During this part of the journey when her hair was gone, Nanette threw away the notion that she absolutely needed to wear a wig. It was itchy and scratchy, and just did not give her the joy she thought it would. So she proceeded to live her life normally and go out with her shaved head, and in doing so, received many comments from strangers about she is an inspiration. “And at that point, I couldn’t wear a wig anymore. It felt like I was hiding something that could mean so much to other people, that I just went about my business being bald.” To her, it had morphed into a badge of honour.
Nanette had always dealt with fertility issues, even before giving birth to her daughter, so she thought it lucky to have frozen some embryos from earlier on. But due to all of the chemotherapy, radiation and stress of the cancer journey, her oncologist informed her that it was no guarantee that her ovaries could be ‘switched back on’. With the possibility of growing her family not being clear, Nanette’s plan was to finish her treatment and surgeries, then enjoy a relaxing island vacation with her husband. After that, they would think about next steps for having another baby.
But maybe you see it coming already…that plan didn’t exactly work out. Nanette was going to work one day and felt something going on in her stomach area. She felt like it had somehow grown and was sitting in her lap as she was driving. She instructed her husband to pick up a pregnancy test and lo and behold, she had gotten pregnant naturally after fertility problems, chemotherapy, radiations and surgeries!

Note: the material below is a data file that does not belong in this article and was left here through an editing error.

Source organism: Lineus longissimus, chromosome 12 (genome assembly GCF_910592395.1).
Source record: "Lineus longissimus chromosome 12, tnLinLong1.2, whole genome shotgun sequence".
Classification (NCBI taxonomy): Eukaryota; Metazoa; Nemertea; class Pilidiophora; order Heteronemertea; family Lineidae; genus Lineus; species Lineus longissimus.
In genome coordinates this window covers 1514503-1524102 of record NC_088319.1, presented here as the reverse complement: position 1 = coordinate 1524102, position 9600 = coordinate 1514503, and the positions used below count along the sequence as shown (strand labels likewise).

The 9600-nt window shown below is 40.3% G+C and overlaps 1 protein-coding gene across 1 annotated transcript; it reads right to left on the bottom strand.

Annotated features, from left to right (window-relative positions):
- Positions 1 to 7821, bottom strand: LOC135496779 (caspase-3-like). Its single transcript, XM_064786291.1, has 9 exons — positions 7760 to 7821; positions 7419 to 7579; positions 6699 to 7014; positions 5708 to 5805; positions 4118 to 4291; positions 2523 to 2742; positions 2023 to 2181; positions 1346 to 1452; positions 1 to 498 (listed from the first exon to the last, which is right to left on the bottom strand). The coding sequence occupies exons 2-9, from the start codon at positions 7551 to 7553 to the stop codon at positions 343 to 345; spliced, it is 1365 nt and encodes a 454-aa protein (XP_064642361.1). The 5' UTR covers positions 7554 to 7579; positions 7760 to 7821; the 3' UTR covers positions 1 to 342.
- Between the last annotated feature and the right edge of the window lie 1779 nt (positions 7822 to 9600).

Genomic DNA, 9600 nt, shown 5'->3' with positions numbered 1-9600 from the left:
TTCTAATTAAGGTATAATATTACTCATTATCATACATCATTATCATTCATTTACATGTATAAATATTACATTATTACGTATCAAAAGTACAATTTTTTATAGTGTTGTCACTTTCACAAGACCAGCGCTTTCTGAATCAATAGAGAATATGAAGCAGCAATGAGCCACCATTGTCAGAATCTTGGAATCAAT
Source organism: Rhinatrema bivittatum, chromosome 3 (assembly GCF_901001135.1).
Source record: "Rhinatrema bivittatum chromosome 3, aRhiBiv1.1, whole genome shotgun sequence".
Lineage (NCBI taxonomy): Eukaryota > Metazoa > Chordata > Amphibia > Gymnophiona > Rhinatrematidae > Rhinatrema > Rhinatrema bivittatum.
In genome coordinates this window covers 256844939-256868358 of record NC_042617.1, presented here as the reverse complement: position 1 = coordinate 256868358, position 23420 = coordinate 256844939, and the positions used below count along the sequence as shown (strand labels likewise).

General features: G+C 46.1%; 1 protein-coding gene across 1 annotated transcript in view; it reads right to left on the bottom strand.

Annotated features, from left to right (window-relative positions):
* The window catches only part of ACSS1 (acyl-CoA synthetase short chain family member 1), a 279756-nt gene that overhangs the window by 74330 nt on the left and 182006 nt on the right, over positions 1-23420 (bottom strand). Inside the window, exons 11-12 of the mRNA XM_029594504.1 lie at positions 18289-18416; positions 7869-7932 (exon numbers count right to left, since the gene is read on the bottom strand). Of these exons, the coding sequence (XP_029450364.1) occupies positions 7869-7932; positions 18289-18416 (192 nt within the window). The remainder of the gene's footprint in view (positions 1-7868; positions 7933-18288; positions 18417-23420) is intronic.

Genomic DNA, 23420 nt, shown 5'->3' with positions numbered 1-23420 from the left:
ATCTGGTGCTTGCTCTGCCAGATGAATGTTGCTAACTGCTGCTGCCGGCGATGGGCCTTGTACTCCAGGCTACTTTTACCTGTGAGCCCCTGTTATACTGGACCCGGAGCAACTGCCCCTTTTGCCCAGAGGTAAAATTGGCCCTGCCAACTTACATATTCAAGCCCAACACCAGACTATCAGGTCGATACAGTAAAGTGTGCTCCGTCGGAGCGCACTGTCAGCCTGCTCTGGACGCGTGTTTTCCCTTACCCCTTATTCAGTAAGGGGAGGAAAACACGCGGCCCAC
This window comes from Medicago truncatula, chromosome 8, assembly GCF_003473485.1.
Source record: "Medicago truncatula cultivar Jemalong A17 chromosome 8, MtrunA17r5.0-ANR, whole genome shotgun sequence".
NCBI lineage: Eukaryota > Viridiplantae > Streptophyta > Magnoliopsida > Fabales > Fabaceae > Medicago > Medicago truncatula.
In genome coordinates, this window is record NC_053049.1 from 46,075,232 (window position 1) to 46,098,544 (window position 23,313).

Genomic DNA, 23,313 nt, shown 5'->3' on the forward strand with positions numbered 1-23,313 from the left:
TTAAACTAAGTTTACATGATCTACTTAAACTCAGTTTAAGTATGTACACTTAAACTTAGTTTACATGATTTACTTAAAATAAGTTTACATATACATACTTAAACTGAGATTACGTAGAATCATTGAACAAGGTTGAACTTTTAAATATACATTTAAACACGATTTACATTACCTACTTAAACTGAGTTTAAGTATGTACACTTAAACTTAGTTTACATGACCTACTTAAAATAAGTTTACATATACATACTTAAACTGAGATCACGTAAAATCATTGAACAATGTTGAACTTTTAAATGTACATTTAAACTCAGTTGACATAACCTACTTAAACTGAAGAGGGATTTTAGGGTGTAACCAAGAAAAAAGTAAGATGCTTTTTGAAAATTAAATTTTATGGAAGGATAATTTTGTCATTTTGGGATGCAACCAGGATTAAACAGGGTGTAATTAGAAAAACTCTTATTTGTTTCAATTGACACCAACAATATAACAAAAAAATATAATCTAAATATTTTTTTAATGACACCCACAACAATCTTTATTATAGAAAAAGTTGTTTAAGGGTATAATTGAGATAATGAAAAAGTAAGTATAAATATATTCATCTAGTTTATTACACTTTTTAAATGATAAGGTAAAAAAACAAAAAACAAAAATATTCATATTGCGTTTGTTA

When asked what kind of message she would share with the public or young people who don’t take the topic of breast cancer so seriously, Nanette stresses that we should educate people on how different and severe each case can be. This is why the right treatment for each patient can look so different, so she says to question everything and make sure to get a second opinion so that you know your specific cancer is being treated effectively – they have to specially design your treatment plan. Take the time to find the right doctor with the right level of information, then arm yourself with education and bravery to get going as soon as possible.